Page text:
Four months after his secondhand bookshop successfully raised over HK$152,000 from the public and fended off eviction, Surdham Lam looks at the mountain of books around him, pondering the future.

Flow temporarily reopened this past week, and was due to shut its doors again on September 14, as per an agreement with the landlord. But on Friday afternoon, Lam was still stationed behind the counter at Lyndhurst Terrace, tending to customers – for now.

Surdham Lam and Lady Tang in the late Sir David Tang’s reading room in Hong Kong.

“A lot of things were out of our expectations. We’ve been waiting for things to fall back onto the right track, and it’s already been three to four months,” he told HKFP.

But this was not the only unexpected turn of events for the much-loved 20-year old shop. After philanthropist Sir David Tang passed away last month, Lam learned that his estate had donated one of his book collections to his store.

Following a visit to Tang’s library on Saturday to meet the late businessman’s widow, Lady Lucy Tang, Lam told HKFP that he was set to inherit over 1,000 titles from the estate.

Sir David Tang’s library.

Lam did not know either of them personally prior to the exchange. However, Sir David Tang had been keen to put the books to good use so that his reading passion would “flow” on, Lam stated. Lady Tang then set out to find bookstores she could trust the collections with, and one of them was Flow, whose mission she supported. A “flowbrary” will be set up in Tang’s name, Lam said.

Back in Central, negotiations for a tenancy extension are underway whilst Lam seeks to launch a new initiative: a monthly sponsorship scheme to promote the exchange of books. He hopes it will also provide a long-term income stream to guarantee Flow’s existence.

“We’re called ‘Flow’, not ‘Sell’,” Lam jokes.

See also: Flow: The endangered bookshop where profit takes second place to building relationships

The scheme involves inviting readers to make a regular contribution, starting at HK$100, which would entitle them to receive two books priced under HK$80 at the shop, and two books to give away to students in Hong Kong. They can keep their own books for an indefinite amount of time, but remain at liberty to put them up for exchange within Flow’s network.

Exchange network

Flow book exchange libraries will also be set up at secondary schools; with five schools already signed up for the project. Lam said it aims to create a user-friendly, instant supply of books for students who would like to expand their horizons. All students across Hong Kong will be encouraged to join in.

Other readers will be able to contact fellow Flow sponsors using hashtags on Instagram to facilitate the exchange of books among themselves too. No questions are asked if a book is lost, as Lam emphasised that the spirit of the project is “sharing.”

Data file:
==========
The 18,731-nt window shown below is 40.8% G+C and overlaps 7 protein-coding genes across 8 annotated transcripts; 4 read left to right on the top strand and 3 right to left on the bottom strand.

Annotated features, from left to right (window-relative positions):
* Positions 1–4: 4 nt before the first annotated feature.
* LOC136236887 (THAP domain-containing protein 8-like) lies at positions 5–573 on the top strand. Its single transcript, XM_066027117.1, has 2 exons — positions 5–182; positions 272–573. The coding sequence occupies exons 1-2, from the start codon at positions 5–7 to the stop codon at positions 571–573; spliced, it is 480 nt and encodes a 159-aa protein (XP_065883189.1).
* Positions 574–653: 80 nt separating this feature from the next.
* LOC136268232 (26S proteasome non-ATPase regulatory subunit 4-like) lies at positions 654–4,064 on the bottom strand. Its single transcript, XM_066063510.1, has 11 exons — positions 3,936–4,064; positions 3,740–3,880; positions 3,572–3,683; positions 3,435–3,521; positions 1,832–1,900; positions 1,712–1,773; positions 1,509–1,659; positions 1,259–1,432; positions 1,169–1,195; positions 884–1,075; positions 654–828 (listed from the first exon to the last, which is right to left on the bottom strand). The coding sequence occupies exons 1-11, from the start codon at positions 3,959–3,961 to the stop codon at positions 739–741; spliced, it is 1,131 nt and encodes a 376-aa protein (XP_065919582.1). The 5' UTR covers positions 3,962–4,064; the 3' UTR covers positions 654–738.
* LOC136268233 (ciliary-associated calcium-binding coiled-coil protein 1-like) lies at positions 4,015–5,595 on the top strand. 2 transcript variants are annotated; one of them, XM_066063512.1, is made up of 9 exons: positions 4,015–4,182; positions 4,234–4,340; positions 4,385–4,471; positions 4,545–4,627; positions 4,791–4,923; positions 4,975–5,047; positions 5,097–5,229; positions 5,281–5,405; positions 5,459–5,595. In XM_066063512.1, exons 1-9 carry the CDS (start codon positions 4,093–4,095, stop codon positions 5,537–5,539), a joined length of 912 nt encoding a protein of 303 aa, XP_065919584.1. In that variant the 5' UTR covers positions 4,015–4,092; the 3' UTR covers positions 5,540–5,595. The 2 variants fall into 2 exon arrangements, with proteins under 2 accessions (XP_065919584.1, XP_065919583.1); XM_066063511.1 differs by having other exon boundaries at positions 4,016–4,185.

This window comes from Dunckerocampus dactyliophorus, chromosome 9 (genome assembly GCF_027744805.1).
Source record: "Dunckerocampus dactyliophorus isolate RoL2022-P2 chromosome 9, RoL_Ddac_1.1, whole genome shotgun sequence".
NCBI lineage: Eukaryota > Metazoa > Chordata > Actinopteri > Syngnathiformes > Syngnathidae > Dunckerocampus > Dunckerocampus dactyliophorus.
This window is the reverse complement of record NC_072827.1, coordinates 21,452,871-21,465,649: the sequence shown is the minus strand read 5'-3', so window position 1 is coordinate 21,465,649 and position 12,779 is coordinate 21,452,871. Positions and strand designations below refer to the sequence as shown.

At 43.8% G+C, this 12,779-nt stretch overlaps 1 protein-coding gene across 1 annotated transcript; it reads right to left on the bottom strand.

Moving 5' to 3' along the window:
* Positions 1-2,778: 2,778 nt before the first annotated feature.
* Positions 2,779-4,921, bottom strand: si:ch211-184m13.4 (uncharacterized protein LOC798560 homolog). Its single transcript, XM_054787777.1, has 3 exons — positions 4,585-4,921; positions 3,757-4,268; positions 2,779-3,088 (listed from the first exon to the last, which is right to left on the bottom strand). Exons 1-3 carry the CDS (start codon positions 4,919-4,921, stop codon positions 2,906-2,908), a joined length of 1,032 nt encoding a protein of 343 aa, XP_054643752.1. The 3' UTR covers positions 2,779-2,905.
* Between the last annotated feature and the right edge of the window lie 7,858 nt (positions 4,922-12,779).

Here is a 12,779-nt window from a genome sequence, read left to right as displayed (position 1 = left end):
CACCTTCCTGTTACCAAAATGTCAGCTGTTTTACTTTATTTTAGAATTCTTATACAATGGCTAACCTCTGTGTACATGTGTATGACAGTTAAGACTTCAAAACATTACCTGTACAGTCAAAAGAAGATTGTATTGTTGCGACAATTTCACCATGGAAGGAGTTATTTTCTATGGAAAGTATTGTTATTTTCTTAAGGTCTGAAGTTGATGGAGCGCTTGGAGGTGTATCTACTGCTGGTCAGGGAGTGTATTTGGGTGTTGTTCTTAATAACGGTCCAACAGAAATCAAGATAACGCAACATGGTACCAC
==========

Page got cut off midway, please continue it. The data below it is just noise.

Photo: Flow, via Facebook.

“We hope that this will promote a new method of book exchange, and establish mutual trust between people. We’d like to really see the books ‘flow’ again and again. With current book exchange initiatives, the books usually only circulate once. We want to cultivate a common spirit of sharing,” Lam added.

More than anything, he wishes to cultivate a sense of belonging amongst his readers, promote the benefits of co-ownership and a sharing economy, and build a movement from scratch alongside his loyal customers.

“Before this, Flow was a more traditional bookshop… But now, I have the courage. It’s a more effective and systematic way of implementing the initial concept, and it can keep the bookshop’s operations alive.”

Whilst money raised by sympathetic Hongkongers and patrons helped repay some of the debts the bookshop owed to its landlord, the store’s lack of sustainable funds meant that uncertainties still laid ahead, Lam said.

Surdham Lam.

There were still remaining debts, as the target stated during the crowdfunding round was not the full amount owed, but rather one the lawyer gave him with the aim of “cutting losses,” according to Lam. Now, he is seeking not just to clear the debt, but to raise sufficient funds to secure a long lease. With this, he will need to produce months of operating expenses.

Slow start

Lam said that, while there have been readers who enquired about the the sponsorship scheme over the past two weeks, so far the response has mostly been lukewarm. He attributes this to his failure to clarify what the project involves and express it clearly on social media.

“It would be amazing if the readers can respond to our call again – then we would really have bargaining power with the landlord,” Lam said.

Lam acknowledged that there were those who expressed concerns he would “disappear from thin air,” but he promised that he would do no such thing: “It was my mismanagement and I made mistakes,” he admitted. “I’m hoping to solve all these problems once and for all and come up with a system.”

Photo: Flow via Facebook.

He said he would love to stay at the current location in Central owing to its convenience and the difficulty of hunting for a new location. However, he said: “We’re well-prepared – over the next two weeks, we’ll arrange for all kinds of different outcomes, be it moving to a new location in Central or otherwise.”

Karen is a journalist and writer covering politics and legal affairs in Hong Kong for HKFP. She has also written features on human rights, public space, regional legal developments, social and grassroots activism, and arts & culture. She is a BA and LLB graduate from the University of Hong Kong.